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Fuzz Acid & Flowers:
Originally known as Underground Cinema, this band were discovered by producer Alan Lorber, who changed their name and signed them to MGM. Part of the emerging 'Bosstown Sound' of 1968, they were the brainchild of group member Ian Bruce-Douglas, who also wrote all the material on their first two albums. Barbara Hudson's beautiful voice gave the group a distinctive vocal sound.
Their debut album was a very trippy affair. The double fold-out cover contained highly pretentious sleeve-notes by Bruce-Douglas. This pretentiousness was evident, too, in the album's lyrics. The album met with considerable commercial success peaking at No. 34 in the U.S. Album Charts.
Their follow-up album, Behold And See was in similar vein. The lyrics were less impressionable, though, and their music had become more mystical, particularly on the excellent Genesis Of Beauty Suite and Fragmentary Marches Of The Green. Other tracks like Mind Flowers, may be seen as an extension of themes from their earlier album. Once again, Barbara's vocals glisten with beauty. This reached No. 198 in the Album Charts. Both albums are classic acid rock period pieces and highly recommended, if one can excuse their more pretentious trappings.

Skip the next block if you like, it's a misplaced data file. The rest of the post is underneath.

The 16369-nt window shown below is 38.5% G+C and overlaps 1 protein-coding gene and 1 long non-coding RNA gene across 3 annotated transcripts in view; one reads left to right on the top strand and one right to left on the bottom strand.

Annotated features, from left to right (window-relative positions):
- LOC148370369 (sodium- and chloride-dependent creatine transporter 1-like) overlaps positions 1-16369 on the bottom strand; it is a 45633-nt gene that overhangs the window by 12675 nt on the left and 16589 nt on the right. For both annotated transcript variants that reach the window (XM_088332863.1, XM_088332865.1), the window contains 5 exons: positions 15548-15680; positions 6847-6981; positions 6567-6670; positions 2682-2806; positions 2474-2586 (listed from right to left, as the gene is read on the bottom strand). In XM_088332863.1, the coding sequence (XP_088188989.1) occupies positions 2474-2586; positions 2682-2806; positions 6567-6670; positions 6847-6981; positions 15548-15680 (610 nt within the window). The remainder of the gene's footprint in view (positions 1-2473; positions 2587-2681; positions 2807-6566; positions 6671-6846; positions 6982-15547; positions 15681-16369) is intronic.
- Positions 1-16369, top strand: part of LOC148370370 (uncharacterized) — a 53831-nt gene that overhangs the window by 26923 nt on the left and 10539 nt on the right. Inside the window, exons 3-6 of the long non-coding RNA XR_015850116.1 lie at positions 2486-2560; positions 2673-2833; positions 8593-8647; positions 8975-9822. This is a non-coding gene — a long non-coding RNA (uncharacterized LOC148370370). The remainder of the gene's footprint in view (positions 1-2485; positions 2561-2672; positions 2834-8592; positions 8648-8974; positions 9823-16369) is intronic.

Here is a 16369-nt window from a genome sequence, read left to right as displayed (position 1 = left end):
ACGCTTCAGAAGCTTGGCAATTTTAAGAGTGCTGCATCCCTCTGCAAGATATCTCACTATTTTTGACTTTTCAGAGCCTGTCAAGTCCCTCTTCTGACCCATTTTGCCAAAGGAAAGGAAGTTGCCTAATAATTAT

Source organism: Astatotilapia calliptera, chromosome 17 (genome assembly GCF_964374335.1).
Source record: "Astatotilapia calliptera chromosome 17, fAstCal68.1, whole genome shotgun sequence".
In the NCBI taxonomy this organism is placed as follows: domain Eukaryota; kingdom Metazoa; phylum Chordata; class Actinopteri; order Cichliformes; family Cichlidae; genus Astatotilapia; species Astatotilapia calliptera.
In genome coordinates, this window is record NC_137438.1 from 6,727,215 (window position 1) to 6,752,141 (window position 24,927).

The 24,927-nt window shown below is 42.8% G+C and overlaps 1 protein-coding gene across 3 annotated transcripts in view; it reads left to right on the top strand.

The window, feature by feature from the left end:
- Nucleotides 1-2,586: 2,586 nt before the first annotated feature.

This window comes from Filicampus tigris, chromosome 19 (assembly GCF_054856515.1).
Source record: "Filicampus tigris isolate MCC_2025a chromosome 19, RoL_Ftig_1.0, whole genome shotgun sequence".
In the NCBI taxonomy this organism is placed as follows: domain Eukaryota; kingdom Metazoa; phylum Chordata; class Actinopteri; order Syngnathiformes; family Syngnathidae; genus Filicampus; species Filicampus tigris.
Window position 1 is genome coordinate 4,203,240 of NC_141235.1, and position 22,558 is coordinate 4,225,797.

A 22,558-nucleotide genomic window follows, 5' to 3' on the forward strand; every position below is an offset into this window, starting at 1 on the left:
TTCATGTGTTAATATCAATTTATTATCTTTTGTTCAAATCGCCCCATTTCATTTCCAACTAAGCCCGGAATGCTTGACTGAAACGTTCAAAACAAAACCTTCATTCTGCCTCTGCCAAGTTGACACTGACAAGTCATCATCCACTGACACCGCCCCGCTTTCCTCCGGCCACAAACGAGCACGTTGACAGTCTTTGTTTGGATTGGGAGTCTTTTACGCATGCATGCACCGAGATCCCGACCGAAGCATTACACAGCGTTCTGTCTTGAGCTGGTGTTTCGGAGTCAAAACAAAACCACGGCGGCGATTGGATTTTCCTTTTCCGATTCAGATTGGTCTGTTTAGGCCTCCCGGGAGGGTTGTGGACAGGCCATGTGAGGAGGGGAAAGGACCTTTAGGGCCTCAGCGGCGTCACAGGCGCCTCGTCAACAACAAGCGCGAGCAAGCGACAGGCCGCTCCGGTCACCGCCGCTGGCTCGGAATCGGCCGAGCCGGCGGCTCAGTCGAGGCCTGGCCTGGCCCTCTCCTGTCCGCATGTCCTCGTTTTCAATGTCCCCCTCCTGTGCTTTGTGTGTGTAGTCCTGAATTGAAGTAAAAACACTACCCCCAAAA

Bruce-Douglas' departure after their second album had a profound effect on the band's musical direction. All the material on the third album, apart from the opening cut Romeo and Juliet, was written by the new band and lacked the imagination of Bruce-Douglas' work. For the third album, Jeff Baxter, who later had a spell with Steely Dan, came in on lead guitar and Ted Myers and Tony Scheuren joined from Boston label-mates Chamaeleon Church. Curiously, Mike Levine, who was listed as bassist didn't actually play on the record. Tom Caulfield who had been a lifelong pal of Mike's and who'd previously played for the soul group The Three Degrees, instead played impeccable bass and a super harp solo on Eddie's Rush, the blues jam that concludes side one. Only Barbara Hudson remained from the original line-up, and although their final album, is overall less interesting, it is still worth hearing. ~ (Vernon Joynson / Mark Scheuren / John Melbourne / Max Waller)
01. "Ego Trip" 3:16
02. "Sacrifice of the Moon (In Four Parts)" 3:48
03. "Plastic Raincoating/Hung Up Minds" 2:59
04. "(Ballad Of) The Hip Death Goddess" 8:17
05. "Your Head Is Reeling" 3:43
06. "Dove In Hawk's Clothing" 3:56
07. "Baroque #1" 4:51
08. "Funny Freak Parade" 2:37
09. "Pamela" 3:11
10. "Your Head Is Reeling (Mono Version)" 3:40
11. "(Ballad Of) The Hip Death Goddess (Mono Version)" 8:16
Ian Bruce-Douglas/ Keyboards,Guitars,Harmonica, Theremin, Wood Flutes, Sitar,Vocals,Vibraphone,12-String Bass Guitar
Barbara Hudson/ Vocals, Guitar
Keith Lahteninen/ Drums,Percussion, Vocals
Ted Myers/ Guitar,Vocals
Richard Nese/ Bass
Geoffrey Winthrop/ Guitar,Sitar,Vocals